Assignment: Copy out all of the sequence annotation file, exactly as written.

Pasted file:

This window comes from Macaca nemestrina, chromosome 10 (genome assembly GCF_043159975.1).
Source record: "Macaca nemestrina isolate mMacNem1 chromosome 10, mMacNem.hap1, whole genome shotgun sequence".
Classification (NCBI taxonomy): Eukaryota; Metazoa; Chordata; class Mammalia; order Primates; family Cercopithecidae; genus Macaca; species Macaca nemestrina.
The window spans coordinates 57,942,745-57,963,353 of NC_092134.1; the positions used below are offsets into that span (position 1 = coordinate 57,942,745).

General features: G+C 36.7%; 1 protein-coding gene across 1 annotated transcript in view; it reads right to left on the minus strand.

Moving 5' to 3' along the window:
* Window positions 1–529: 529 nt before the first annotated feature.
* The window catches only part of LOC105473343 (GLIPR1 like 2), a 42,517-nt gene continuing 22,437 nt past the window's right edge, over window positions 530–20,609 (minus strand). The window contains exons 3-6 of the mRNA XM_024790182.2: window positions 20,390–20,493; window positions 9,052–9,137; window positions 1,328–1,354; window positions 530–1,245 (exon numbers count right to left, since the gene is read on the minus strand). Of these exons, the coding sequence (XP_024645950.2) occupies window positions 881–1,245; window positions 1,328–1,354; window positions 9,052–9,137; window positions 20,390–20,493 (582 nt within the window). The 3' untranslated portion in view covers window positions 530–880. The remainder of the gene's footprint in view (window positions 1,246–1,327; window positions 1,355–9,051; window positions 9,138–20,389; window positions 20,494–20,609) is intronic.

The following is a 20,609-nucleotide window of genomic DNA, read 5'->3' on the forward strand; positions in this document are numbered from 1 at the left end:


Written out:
This window comes from Macaca nemestrina, chromosome 10 (genome assembly GCF_043159975.1).
Source record: "Macaca nemestrina isolate mMacNem1 chromosome 10, mMacNem.hap1, whole genome shotgun sequence".
Classification (NCBI taxonomy): Eukaryota; Metazoa; Chordata; class Mammalia; order Primates; family Cercopithecidae; genus Macaca; species Macaca nemestrina.
The window spans coordinates 57,942,745-57,963,353 of NC_092134.1; the positions used below are offsets into that span (position 1 = coordinate 57,942,745).

General features: G+C 36.7%; 1 protein-coding gene across 1 annotated transcript in view; it reads right to left on the minus strand.

Moving 5' to 3' along the window:
* Window positions 1–529: 529 nt before the first annotated feature.
* The window catches only part of LOC105473343 (GLIPR1 like 2), a 42,517-nt gene continuing 22,437 nt past the window's right edge, over window positions 530–20,609 (minus strand). The window contains exons 3-6 of the mRNA XM_024790182.2: window positions 20,390–20,493; window positions 9,052–9,137; window positions 1,328–1,354; window positions 530–1,245 (exon numbers count right to left, since the gene is read on the minus strand). Of these exons, the coding sequence (XP_024645950.2) occupies window positions 881–1,245; window positions 1,328–1,354; window positions 9,052–9,137; window positions 20,390–20,493 (582 nt within the window). The 3' untranslated portion in view covers window positions 530–880. The remainder of the gene's footprint in view (window positions 1,246–1,327; window positions 1,355–9,051; window positions 9,138–20,389; window positions 20,494–20,609) is intronic.

The following is a 20,609-nucleotide window of genomic DNA, read 5'->3' on the forward strand; positions in this document are numbered from 1 at the left end: